Under General Medical Council code of practice, which all UK doctors must observe, the doctors must provide information to patients who request abortions or contraceptives.
The ethics and code of the Congregation for the Doctrine of the Faith at the Vatican, says that a Catholic hospital cannot refer people for abortions - they can't say you can't have it here but there's a place just round the corner.
With these codes as a base a Catholic Hospital has been ticked off by the leader of the church in England and Wales for referring patients for abortions and contraceptives. The Cardinal Cormac Murphy-O' Connor has asked the in north London to tighten up its code of ethics. The cardinal while acknowledging the tensions and conflicts between Catholic teaching and contemporary medical practice's but stressed "a hospital which is Catholic in name and ethos must invest in its ethical as well as in its clinical governance."
The hospital states in its defense that no abortions are undertaken or contraceptives prescribed on the premises. But it argues its doctors are obliged to refer people elsewhere for advice. As all doctors in UK have to follow rules of practice set up by the General Medical Council, where in the doctors must provide information to patients who request abortions or contraceptives. Hence the patients will be referred to external services for advice and counseling.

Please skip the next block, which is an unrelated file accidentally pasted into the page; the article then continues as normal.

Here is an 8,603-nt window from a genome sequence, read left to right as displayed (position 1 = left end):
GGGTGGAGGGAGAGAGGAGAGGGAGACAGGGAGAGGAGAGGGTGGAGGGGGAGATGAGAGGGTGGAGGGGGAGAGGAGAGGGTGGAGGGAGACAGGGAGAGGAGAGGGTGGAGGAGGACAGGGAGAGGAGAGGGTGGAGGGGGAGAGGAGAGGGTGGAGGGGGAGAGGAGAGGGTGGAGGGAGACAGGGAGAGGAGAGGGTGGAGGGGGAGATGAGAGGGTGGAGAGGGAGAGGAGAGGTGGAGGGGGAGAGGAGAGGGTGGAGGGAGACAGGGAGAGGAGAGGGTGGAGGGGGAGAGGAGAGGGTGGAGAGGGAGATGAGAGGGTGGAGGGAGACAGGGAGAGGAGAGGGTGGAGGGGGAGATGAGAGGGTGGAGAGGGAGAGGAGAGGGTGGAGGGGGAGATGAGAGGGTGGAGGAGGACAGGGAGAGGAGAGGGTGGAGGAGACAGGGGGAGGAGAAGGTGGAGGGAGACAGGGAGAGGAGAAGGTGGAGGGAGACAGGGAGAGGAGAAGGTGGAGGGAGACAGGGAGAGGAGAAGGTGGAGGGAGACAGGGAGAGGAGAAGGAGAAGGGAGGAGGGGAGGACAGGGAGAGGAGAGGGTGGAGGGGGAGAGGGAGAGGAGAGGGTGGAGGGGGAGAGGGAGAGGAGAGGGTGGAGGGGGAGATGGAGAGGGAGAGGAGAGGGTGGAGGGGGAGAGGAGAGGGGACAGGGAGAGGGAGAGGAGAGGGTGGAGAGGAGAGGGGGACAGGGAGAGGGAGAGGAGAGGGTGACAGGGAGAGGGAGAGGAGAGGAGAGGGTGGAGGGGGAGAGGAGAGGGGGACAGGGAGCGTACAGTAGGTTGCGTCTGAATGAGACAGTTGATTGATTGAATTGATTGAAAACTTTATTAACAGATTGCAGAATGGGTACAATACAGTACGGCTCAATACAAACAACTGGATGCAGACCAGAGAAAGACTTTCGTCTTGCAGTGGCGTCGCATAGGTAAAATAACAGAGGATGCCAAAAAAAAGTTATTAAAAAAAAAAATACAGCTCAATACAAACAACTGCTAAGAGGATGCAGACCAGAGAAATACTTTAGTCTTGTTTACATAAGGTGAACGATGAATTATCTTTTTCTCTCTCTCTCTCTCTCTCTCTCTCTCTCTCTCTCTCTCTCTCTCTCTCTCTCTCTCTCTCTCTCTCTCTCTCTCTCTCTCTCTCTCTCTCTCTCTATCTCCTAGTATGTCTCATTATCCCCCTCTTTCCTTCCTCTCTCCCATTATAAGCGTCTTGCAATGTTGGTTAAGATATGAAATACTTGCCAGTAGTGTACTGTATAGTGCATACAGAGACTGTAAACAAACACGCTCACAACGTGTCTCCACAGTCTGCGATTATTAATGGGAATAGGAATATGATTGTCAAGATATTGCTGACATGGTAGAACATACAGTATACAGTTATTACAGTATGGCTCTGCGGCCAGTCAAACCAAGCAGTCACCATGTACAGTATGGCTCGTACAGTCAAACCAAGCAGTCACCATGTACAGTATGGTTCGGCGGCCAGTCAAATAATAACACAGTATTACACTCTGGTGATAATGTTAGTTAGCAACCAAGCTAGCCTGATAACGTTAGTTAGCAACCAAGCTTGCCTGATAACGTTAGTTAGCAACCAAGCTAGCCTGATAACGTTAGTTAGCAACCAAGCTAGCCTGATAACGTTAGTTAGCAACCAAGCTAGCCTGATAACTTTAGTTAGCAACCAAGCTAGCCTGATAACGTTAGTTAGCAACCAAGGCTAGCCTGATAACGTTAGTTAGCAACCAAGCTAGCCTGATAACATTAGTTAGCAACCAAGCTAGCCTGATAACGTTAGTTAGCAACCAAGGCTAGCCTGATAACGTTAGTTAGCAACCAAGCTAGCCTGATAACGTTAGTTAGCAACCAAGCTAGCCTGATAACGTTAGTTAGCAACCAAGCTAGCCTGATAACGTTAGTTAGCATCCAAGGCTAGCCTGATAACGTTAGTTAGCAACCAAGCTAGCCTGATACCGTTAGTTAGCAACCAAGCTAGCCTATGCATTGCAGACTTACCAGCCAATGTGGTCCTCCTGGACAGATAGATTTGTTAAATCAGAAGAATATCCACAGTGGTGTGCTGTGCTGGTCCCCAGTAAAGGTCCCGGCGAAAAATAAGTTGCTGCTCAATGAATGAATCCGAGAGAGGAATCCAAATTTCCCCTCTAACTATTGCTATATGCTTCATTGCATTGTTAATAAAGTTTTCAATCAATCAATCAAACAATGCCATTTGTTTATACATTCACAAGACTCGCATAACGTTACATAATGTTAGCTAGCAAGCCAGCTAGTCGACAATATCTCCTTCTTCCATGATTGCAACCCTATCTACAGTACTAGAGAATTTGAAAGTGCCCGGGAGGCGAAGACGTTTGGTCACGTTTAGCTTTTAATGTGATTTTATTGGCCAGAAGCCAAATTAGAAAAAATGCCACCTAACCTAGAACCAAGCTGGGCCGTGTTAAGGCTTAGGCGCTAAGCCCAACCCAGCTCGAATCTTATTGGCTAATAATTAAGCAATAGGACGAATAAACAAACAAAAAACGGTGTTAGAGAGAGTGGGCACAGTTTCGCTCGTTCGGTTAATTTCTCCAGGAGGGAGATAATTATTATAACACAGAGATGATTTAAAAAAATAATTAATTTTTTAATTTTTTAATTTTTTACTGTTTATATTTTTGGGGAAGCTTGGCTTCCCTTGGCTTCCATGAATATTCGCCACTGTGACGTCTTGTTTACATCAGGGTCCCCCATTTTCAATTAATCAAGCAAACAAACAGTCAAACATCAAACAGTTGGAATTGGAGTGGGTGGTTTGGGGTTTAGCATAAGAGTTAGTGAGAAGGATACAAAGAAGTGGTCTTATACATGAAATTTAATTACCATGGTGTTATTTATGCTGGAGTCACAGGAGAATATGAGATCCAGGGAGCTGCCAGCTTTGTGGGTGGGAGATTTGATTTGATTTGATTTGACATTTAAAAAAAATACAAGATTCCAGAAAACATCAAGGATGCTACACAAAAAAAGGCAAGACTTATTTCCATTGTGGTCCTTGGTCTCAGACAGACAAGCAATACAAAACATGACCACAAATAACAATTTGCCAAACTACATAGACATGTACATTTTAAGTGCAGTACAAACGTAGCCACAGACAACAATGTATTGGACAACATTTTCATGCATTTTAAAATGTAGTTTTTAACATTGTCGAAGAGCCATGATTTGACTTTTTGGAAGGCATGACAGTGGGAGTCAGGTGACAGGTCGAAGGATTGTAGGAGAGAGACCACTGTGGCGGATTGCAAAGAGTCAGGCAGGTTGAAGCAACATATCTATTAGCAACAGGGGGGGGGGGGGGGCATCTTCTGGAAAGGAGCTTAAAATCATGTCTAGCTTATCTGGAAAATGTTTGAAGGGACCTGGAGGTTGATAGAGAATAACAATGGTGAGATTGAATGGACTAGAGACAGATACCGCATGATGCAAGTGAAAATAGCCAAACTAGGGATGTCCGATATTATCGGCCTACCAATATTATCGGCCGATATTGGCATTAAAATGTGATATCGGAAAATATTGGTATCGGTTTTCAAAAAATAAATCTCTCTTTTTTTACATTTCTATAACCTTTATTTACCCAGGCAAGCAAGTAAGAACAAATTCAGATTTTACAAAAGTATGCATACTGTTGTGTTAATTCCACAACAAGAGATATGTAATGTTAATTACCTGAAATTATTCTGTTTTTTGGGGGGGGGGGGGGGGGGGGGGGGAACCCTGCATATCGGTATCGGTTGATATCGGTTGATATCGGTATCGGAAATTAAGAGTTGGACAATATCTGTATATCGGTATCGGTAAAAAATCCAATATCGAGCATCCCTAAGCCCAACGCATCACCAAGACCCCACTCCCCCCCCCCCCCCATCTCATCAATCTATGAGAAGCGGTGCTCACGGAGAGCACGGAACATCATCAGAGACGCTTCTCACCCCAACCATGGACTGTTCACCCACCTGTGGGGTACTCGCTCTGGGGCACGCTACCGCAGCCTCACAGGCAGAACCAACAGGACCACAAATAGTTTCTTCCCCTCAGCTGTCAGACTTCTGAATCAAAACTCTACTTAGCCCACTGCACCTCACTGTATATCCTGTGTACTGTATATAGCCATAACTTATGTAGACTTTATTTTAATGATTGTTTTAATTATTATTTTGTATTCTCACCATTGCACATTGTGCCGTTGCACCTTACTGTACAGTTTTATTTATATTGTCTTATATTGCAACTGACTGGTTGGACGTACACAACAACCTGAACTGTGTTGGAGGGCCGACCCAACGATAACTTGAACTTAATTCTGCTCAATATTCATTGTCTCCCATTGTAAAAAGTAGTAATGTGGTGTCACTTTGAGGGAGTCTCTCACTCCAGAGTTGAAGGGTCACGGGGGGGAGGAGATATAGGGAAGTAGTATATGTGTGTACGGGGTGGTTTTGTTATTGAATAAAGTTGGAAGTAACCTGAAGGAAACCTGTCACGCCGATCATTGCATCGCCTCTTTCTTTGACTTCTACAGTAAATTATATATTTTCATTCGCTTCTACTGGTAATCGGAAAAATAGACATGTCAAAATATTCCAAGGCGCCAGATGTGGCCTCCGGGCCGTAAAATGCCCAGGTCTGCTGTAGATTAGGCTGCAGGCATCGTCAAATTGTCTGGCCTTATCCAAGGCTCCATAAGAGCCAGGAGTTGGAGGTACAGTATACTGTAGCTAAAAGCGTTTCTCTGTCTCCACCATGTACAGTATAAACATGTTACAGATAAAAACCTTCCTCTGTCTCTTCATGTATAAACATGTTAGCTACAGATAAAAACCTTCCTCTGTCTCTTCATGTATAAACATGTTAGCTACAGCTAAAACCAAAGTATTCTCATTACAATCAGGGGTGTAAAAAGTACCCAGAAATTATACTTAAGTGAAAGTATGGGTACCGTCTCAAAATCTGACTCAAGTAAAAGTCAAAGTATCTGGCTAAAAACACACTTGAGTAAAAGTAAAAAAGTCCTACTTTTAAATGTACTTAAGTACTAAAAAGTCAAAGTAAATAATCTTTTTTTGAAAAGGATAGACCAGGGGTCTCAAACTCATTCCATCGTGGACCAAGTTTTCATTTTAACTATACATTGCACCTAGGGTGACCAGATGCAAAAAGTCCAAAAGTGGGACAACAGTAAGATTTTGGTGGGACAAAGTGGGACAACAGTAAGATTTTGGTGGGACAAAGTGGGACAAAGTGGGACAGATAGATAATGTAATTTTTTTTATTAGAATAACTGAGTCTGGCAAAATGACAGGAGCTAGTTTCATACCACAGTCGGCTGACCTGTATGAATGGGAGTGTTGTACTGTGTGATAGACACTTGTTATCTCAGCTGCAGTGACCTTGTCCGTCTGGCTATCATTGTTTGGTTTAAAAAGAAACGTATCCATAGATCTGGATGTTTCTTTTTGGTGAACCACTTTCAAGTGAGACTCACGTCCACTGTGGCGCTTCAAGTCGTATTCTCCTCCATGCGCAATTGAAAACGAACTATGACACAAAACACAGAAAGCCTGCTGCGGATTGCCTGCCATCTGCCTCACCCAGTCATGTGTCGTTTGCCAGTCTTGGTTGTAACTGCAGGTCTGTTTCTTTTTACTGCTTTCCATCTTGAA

In his letter to the hospital's chairman, the cardinal said "differences of opinion" had emerged about how the code of ethics applied to areas such as referrals for direct abortion and contraception, particularly for the morning after pill. And that the hospital must clearly let its patients both Christians and non-Christians of what treatments and advice they can avail at the hospital with. The hospital though insists that it's only following the code laid down by the regulatory body of GMC. A spokesman from the office off the Archbishop of Westminster said the hospitals own code of ethics needed to be set out in a clearer way so that even doctors who were not Catholic knew what their obligations were at the institution.
Accepting the reviews the hospital's chairman, said that they would the Cardinal's recommendation that they review their code of ethics. Further stating that any revision of the code will take into account the Cardinal's views in addition to the hospital's existing legal, medical and charitable obligations. Stating that duty of care to patients remains first, and during the review process the doctors will continue to operate within the existing code of ethics.
The General Medical Council spokeswoman meanwhile said that if doctors felt unable to offer a certain kind of treatment because of their beliefs they were obliged to inform the patient of this and inform them of their right to see another doctor.